Officials in Unity, Pennsylvania, are voting tonight on a plan to offer seniors a full rebate on their property taxes. NTU’s Pete Sepp applauded the measure as a step in the right direction, although an across-the-board reduction is generally better for taxpayers.0 Comments | Post a Comment | Sign up for NTU Action Alerts
For this year’s Milton Friedman Legacy Day activity, NTU Foundation asked taxpayers across the country what federal tax system they want. At our in-person event in downtown Washington, DC and online at our special voting page, we had over 650 total votes on if the current system should be kept or replaced with a FairTax, Flat Tax, National Transaction Tax, or a Value-Added Tax.
If you are unfamiliar with these tax systems, we had some fancy posters made to show the basic points and contentions associated with each (you can click on each to see the full resolution):
Here are the results broken down by those who attended our physical event and those voting via our survey online:
Put another way, here's an infographic put together by our fantastic Creative Content Manager, Tim Howland:
What do these results mean? Probably a few things:
We need more information and more taxpayers in the network of voting and voicing their preferences. Stay tuned, we here at NTU Foundation are working on another survey to get a more clear idea on what people want out of their tax system.16 Comments | Post a Comment | Sign up for NTU Action Alerts
In a time of increased federal government intervention, school choice has been a silver lining for small government supporters. The idea that parents should be empowered to choose the school their children attend and that market mechanisms can be utilized to fix the declining American school system has gained popularity with both politicians and the public. Surprisingly, many forget who the intellectual father of the school choice movement is none other than the esteemed economist Milton Friedman.
Friedman's discussion of school choice started over 50 years ago in an essay "The Role of Government in Education." The piece outlined two main arguments for school vouchers that are still the basis of the voucher system today. First, he argued that schools based on choice would lead to competing among local institutions. The better a school's results, the more students the school would have elect to attend, and the more money they would receive through either government payments or vouchers. Secondly, Friedman argued that voucher programs are a more moral system because it did not limit children's choice of educational institutions to one designated by their home address.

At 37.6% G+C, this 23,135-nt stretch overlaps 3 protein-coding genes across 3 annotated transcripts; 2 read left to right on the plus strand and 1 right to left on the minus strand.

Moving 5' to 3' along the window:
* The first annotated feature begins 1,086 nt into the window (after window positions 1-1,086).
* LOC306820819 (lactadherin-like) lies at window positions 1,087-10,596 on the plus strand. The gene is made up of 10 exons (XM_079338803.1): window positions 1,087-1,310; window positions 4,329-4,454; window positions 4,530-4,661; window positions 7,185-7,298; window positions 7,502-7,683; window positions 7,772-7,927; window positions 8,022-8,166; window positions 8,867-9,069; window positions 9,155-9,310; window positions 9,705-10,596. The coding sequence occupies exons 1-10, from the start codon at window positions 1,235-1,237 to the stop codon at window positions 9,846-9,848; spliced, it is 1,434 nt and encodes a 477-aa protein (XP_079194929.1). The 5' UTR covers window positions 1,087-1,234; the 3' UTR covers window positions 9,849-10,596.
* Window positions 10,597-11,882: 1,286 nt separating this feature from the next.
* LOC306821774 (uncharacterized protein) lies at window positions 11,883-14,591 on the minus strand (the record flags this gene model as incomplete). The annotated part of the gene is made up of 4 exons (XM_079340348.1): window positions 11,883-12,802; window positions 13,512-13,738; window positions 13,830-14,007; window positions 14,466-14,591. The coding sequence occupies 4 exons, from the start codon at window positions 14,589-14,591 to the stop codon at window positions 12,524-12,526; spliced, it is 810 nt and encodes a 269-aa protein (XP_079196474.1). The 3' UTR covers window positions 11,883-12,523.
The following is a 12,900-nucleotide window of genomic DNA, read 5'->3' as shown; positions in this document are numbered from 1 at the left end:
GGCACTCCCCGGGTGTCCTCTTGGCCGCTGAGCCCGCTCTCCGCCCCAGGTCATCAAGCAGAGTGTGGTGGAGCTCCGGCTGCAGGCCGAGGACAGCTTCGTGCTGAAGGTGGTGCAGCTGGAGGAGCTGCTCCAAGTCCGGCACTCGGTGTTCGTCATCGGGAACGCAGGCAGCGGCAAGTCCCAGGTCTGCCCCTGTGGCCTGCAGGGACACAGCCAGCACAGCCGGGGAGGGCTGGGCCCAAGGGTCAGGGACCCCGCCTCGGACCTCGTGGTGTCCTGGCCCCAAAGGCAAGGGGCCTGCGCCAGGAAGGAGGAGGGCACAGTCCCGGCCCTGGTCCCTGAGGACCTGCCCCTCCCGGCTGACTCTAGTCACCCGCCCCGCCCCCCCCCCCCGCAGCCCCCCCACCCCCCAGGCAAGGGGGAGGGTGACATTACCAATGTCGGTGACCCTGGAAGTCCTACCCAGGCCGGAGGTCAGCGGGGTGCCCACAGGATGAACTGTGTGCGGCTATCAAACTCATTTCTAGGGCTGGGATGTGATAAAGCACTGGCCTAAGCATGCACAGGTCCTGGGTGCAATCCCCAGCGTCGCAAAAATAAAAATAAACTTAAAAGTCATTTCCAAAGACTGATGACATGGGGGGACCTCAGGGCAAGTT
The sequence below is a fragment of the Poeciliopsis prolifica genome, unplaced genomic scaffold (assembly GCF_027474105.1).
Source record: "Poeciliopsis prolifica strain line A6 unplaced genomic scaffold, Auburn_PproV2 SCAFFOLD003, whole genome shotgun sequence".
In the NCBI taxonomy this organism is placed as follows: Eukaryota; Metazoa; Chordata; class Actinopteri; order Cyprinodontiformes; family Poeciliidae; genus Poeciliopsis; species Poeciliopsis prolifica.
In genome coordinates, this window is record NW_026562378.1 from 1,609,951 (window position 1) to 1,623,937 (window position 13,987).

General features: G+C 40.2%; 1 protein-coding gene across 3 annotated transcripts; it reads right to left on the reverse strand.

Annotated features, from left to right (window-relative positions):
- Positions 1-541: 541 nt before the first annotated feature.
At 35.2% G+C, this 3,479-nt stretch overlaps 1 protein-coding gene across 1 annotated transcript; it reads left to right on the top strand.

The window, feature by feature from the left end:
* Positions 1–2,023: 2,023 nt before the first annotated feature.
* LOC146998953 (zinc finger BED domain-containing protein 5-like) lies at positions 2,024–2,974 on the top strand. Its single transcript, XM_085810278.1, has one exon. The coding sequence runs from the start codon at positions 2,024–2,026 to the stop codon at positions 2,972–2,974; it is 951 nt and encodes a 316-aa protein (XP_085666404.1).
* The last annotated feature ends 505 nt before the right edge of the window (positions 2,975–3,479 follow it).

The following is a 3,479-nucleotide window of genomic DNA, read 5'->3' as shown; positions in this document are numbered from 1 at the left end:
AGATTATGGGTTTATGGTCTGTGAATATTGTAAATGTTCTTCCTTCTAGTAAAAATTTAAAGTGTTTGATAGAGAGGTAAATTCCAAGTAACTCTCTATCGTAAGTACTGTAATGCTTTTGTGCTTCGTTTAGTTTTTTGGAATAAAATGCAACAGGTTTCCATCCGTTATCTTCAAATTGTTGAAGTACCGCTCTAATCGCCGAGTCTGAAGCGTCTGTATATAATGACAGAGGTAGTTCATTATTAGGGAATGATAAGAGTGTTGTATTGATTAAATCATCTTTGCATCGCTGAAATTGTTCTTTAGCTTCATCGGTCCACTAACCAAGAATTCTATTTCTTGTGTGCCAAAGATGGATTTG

From 1955 on, Milton Friedman became one of the lead champions of school choice. However, the idea faced heavy resistance from teacher unions and politicians on both sides of the isle. Nonetheless, in typical Friedman style, he pushed on with his efforts. Over time, he succeeded in sidestepping special interests and politicians by finding avenues to speak directly with citizens about the issue. For example, Milton dedicated a full episode to the topic during his very popular PBS Free to Choose Series that aired in 1980.
The concept of school choice continues to fight for acceptance. Initially a preferred method of liberal activists to help impoverished urban minorities escape poverty, the idea was later adopted by the Republican Party when Ronald Reagan made it the focus of his education plank in the 1980 Presidential Election. After Reagan's electoral success, it took another decade before Friedman saw his ideas become reality in the city of Milwaukee, Wisconsin when a voucher program was adopted for some students in its school district in 1990.
While Milton would prefer to see every child already enjoying the option of choice, the movement has made significant progress since it was first conceived. There is no doubt that the father of school choice would be proud to see Wisconsin, Ohio, Florida, Georgia, and even the District of Columbia adopt some variation of a voucher system. He would surely smile his iconic smile at the innovation school choice supporters have utilized to create charter schools and tuition tax credits in various states across the country.
With Friedman Legacy Week over, many of us reflect upon the economic genius of the man who shaped so much of the world as we see it but let us not forget his devotion to promoting school choice.0 Comments | Post a Comment | Sign up for NTU Action Alerts
Today’s Taxpayer News!
Earlier this week, a dispute between CBS and Time Warner Cable resulted in a channel blackout for millions of cable subscribers in Chicago, New York, and Los Angeles. As NTU’s Brandon Arnold points out, the confusing web of telecommunications laws regulations makes it far more likely that such a dispute will end in a stalemate.
The Wall St. Journal offers this in-depth look at what tax reform could mean for the average American taxpayer - and whether it’s likely such reform could become law.0 Comments | Post a Comment | Sign up for NTU Action Alerts